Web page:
Jan 05, 2011 rated it liked it
I wanted to like this novel, really I did. I love Dickens's novels and pretty much anything to do with Dickens, and I have an especial soft spot for Drood. But Pearl's novel left me cold. I kept trying to get more involved in the plot's nefarious twists and turns, and to appreciate his trademark authorial touches, including the subtle nod at recent Dickens scholars with a postcolonial lens ... but the novel kept rejecting my attempts at affection. It begins with a premise familiar to anyone who ...more
Jan 09, 2011 rated it it was ok  ·  review of another edition
On June 9, 1870, Charles Dickens died suddenly at his home. He was only 58. At the time of his death, he was hard at work at a novel called The Mystery of Edwin Drood, but he'd only finished half the novel. This book follows his American publisher, James R. Osgood, who believed the last half of Drood had been written before Dickens's death, and the race to find it before more unsavory characters got their hands on the manuscript. The synopsis of the book makes it sound right up my alley -- a mys ...more
Mar 27, 2011 rated it really liked it
As historical novels go I think this one was particularly fascinating in how intricately the events of the story’s fictional characters are interwoven with the actual historical events of Dickens life. James Ripley Osgood, the junior partner in the American publishing firm representing Charles Dickens, sets out in pursuit of clues to the conclusion of Dickens final novel which was left only half finished at the time of his death. The completion of the novel is of great import to his American pub ...more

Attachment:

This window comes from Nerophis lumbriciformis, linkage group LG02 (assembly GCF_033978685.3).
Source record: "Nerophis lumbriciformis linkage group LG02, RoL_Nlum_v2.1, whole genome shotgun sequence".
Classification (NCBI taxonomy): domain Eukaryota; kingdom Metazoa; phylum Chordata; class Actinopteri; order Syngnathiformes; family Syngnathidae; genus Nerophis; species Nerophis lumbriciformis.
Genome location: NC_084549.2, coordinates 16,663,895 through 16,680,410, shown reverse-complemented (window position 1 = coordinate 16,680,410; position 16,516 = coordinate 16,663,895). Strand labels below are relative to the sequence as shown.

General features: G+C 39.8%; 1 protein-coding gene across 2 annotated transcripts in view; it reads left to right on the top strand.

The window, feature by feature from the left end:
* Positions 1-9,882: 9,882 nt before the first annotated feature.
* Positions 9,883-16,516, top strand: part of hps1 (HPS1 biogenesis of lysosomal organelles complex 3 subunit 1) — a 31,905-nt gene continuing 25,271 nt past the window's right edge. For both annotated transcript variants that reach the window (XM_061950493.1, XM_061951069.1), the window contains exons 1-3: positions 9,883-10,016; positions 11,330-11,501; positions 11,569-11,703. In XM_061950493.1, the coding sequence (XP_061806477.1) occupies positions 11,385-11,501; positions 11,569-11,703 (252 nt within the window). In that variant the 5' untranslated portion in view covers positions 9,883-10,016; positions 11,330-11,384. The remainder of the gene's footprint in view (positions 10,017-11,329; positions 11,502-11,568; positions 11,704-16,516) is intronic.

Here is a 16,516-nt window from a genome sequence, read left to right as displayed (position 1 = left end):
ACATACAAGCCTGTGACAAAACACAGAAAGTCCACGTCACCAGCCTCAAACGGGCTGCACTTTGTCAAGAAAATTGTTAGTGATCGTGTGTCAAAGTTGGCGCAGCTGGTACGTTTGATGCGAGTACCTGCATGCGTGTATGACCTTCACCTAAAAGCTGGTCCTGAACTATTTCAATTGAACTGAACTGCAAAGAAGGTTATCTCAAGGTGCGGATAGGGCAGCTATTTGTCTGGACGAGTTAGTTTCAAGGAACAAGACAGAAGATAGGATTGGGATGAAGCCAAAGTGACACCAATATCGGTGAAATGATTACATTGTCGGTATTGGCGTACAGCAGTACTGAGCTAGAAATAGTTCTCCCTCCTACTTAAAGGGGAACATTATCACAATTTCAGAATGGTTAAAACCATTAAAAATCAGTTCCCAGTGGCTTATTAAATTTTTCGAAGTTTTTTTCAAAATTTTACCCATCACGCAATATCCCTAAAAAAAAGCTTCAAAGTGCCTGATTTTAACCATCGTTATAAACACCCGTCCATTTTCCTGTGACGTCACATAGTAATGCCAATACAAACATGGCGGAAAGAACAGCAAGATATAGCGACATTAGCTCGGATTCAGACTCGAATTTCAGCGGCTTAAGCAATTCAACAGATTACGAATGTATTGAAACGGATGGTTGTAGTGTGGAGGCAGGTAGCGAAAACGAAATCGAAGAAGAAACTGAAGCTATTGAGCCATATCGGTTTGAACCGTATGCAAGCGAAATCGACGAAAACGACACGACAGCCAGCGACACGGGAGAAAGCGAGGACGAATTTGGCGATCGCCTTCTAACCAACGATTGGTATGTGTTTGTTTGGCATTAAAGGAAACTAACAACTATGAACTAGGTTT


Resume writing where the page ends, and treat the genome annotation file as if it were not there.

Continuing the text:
Stephen the Librarian
The works of Charles Dickens have stood the test of time since the 19th century, including his final, unfinished novel, The Mystery of Edwin Drood. Published as a serial, TMoED kept adoring readers eagerly awaiting the next installment. Yet, when Dickens perished from a stroke midway through the novel, the world was aghast at losing its most popular author, the public left frantically yearning to know the author’s intentions. Was Edwin Drood murdered—and if so, who was the killer? Was it Edwin's ...more
Booklover, Indianapolis
(August) 1.5* I really didn't like this book at all! It was, IMO, a convoluted mess! There were parts that were pointless, parts that made no sense,and the ending - huh? I still am not sure I get the whys and wherefores of the mystery. I'm not a mystery reader as a general rule, but still -it was really confusing as to what exactly the "bad guys" wanted, why they did what they did. The entire parts that took place in India were poitless as was most of the storyline w/Dickens still alive. I found ...more
Ann Sloan
Jul 31, 2013 rated it really liked it
In a way, every piece of fiction is a mystery – How is it going to turn out? What will happen to the characters? If the reader doesn’t care, then the author hasn’t succeeded in writing a good book. The author must create a degree of eagerness and anxiety in the reader to keep him (or her) turning the pages. The anxiety in The Last Dickens is ideal for the bibliophile: what happens when we lose the voices that tell us what happens next? It’s June 1870, and Charles Dickens suffers a stroke midway ...more
Benjamin Thomas